“John? Harry? Steve McQueen? I don’t know what to call you anymore.“
Dir. Mark Steven Johnson
Runtime: 91 minutes
Starring: Travis Fimmel, Rachael Taylor, Forest Whitaker.
In 180 characters, what’s it about?
Based on a real story from 1972; a group of thieves attempt to steal illegal contributions and blackmail money that President Nixon shouldn’t actually have anyway.
This is a nice and simple film which is straight forward and not overloaded with twists and turns. Set primarily in the 1970’s you would expect it to be colourful and stylized, and thankfully it is. It feels like a good old-fashioned film which doesn’t throw too much at an audience and just concentrates on telling a simple story which is loosely based in reality.
I was more familiar with director Mark Steven Johnson’s previous work directing “Daredevil” (2003) and “Ghost Rider” (2007), but here he handles the true story of Harry Barber well. Although it is based on a true story, I am sure that writers Ken Hixon and Keith Sharon took some liberties to make the film look pretty, flow nicely, and remain entertaining. If they did, it worked nicely – if they didn’t, then that makes the whole story a little more mesmerizing to me.
The film starts in 1980 with Steve McQueen… I mean Harry Barber, pretending to be called Steve McQueen (Travis Fimmel), telling his girlfriend Molly Murphy (Rachael Taylor) a story about his past, and that he isn’t really called Steve McQueen. In the 1970’s, Harry, a big fan of the actor Steve McQueen, lives next to a refurbished theatre and works for Enzo Rotella (William Fichtner). He gets a big break one day thanks to his driving skills, which moves him off a low paid job at Enzo’s small warehouse, to being one of the participants in an up-and-coming bank job plan. Together with his brother and the rest of the gang, they plan to rob a bank in California which is apparently hiding $30 million in illegal contributions and blackmail money which belongs the President Nixon. On the gang’s tail is FBI Agent Howard Lambert (Forest Whitaker) who is taking pressure from high powers to solve the case and catch Steve McQueen.
Before watching this film I did some research because I hadn’t heard much about it. I noticed that there wasn’t a lot of love for it. After watching it I thought it was a bit of a hidden gem and it is a pity that more people hadn’t heard of it. It looked good, it had a nice soundtrack, and the characters were engaging. Although the film uses grown-up themes or crime and deceit, there is plenty of humour attached to it still, it was nice that the film didn’t take itself too seriously.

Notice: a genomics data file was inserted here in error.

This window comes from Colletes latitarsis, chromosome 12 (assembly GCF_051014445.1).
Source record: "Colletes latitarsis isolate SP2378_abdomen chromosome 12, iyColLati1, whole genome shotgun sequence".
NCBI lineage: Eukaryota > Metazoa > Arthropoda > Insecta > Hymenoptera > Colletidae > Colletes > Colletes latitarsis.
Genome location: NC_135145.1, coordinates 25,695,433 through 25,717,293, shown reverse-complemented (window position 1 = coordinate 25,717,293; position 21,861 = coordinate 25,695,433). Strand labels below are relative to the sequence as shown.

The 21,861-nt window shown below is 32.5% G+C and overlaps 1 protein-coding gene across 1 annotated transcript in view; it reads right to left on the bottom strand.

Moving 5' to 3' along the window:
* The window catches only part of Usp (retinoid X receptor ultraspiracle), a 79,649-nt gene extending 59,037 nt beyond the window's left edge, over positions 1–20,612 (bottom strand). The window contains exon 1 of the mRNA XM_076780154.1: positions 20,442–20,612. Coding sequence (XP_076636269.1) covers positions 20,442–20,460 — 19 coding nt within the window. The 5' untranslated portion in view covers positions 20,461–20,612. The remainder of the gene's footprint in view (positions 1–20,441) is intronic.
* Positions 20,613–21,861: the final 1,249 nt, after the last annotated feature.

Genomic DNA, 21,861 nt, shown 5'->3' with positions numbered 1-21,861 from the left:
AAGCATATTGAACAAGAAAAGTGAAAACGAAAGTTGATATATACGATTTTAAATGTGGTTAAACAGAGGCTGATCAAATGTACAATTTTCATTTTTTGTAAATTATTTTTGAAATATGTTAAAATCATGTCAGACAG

If you are a fan of classic cars then you are in for a treat with this film. There are some absolute classics in this film , like: a 1962 Cadillac Convertible; a 1969 Chevrolet Corvette Stingray C3; 1965 Chevrolet El Camino and Impala; 1968 – 1968 Ford Mustang’s; a 1973 Lincoln Continental; a 1968 Pontiac GTO… plenty to wet the appetite of car enthusiasts.
Travis Fimmel in the lead role as Harry is likable. There were times when he looked like his heart wasn’t in it, but that’s the strength of his character portrayal, and in a way, it was a homage to how Steve McQueen appeared in some of his films too – a bit blasé and “whatever”. Regardless of how he sometimes came across, his love for his brother and Molly were undeniable, and his development which concluded the film was a nice character arc. You might have seen Fimmel in the hit TV show “Vikings” as Ragnar Lothbrok, or as Anduin Lothar in “Warcraft” (2016). It is strange to see him without facial fuzz, but likewise it is nice to see him extending his acting resume.
Not only is this film a bank robbery/ heist film, but there is also an undertone of a love story too. Rachael Taylor plays Molly Murphy who takes the eye of Harry. Together they have an idyllic romance where they forget the world and just enjoy their togetherness. They are both messed up in their own way, but when they are together it doesn’t matter because, although we don’t see much of their matured romance, we are led to believe that together they are whole.
I enjoyed this film more than I thought I would do. It is not a film which is likely to win a lot of awards but it’s certain a nice film to enjoy without too much effort. It looks good, it sounds nice, and it’s generally pretty and harmless. The only critique I can really muster is that it had the potential to offer more, and at times the pace does feel a little slow because of how simple it was left. Still though, it’s heart-warming and like it’s central character its intentions are in the right place so I’d happily recommend newcomers to this film.